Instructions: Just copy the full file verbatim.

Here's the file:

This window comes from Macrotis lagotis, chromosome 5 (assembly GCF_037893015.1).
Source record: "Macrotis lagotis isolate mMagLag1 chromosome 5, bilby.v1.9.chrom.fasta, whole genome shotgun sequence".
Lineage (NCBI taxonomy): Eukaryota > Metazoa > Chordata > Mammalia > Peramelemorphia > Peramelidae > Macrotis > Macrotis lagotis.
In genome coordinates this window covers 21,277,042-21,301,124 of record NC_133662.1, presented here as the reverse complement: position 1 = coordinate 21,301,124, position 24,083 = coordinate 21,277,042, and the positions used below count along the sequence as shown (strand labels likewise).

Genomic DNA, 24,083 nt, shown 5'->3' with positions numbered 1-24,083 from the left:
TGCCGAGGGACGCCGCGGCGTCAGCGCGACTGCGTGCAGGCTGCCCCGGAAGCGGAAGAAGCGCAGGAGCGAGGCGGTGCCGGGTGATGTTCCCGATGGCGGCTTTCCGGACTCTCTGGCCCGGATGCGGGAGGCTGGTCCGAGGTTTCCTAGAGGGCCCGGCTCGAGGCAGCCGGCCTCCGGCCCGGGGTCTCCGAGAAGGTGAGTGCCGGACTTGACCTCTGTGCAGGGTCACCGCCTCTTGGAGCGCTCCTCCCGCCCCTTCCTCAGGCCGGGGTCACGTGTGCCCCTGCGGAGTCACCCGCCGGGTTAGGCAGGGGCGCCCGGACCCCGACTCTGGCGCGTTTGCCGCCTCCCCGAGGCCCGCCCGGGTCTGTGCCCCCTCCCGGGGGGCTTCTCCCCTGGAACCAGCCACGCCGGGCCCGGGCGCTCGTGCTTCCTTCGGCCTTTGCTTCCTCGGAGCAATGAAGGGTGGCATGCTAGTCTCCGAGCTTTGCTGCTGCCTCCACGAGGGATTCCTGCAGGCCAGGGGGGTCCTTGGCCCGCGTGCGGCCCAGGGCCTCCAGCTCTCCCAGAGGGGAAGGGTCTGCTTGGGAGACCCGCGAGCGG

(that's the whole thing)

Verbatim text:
This window comes from Macrotis lagotis, chromosome 5 (assembly GCF_037893015.1).
Source record: "Macrotis lagotis isolate mMagLag1 chromosome 5, bilby.v1.9.chrom.fasta, whole genome shotgun sequence".
Lineage (NCBI taxonomy): Eukaryota > Metazoa > Chordata > Mammalia > Peramelemorphia > Peramelidae > Macrotis > Macrotis lagotis.
In genome coordinates this window covers 21,277,042-21,301,124 of record NC_133662.1, presented here as the reverse complement: position 1 = coordinate 21,301,124, position 24,083 = coordinate 21,277,042, and the positions used below count along the sequence as shown (strand labels likewise).

Genomic DNA, 24,083 nt, shown 5'->3' with positions numbered 1-24,083 from the left:
TGCCGAGGGACGCCGCGGCGTCAGCGCGACTGCGTGCAGGCTGCCCCGGAAGCGGAAGAAGCGCAGGAGCGAGGCGGTGCCGGGTGATGTTCCCGATGGCGGCTTTCCGGACTCTCTGGCCCGGATGCGGGAGGCTGGTCCGAGGTTTCCTAGAGGGCCCGGCTCGAGGCAGCCGGCCTCCGGCCCGGGGTCTCCGAGAAGGTGAGTGCCGGACTTGACCTCTGTGCAGGGTCACCGCCTCTTGGAGCGCTCCTCCCGCCCCTTCCTCAGGCCGGGGTCACGTGTGCCCCTGCGGAGTCACCCGCCGGGTTAGGCAGGGGCGCCCGGACCCCGACTCTGGCGCGTTTGCCGCCTCCCCGAGGCCCGCCCGGGTCTGTGCCCCCTCCCGGGGGGCTTCTCCCCTGGAACCAGCCACGCCGGGCCCGGGCGCTCGTGCTTCCTTCGGCCTTTGCTTCCTCGGAGCAATGAAGGGTGGCATGCTAGTCTCCGAGCTTTGCTGCTGCCTCCACGAGGGATTCCTGCAGGCCAGGGGGGTCCTTGGCCCGCGTGCGGCCCAGGGCCTCCAGCTCTCCCAGAGGGGAAGGGTCTGCTTGGGAGACCCGCGAGCGG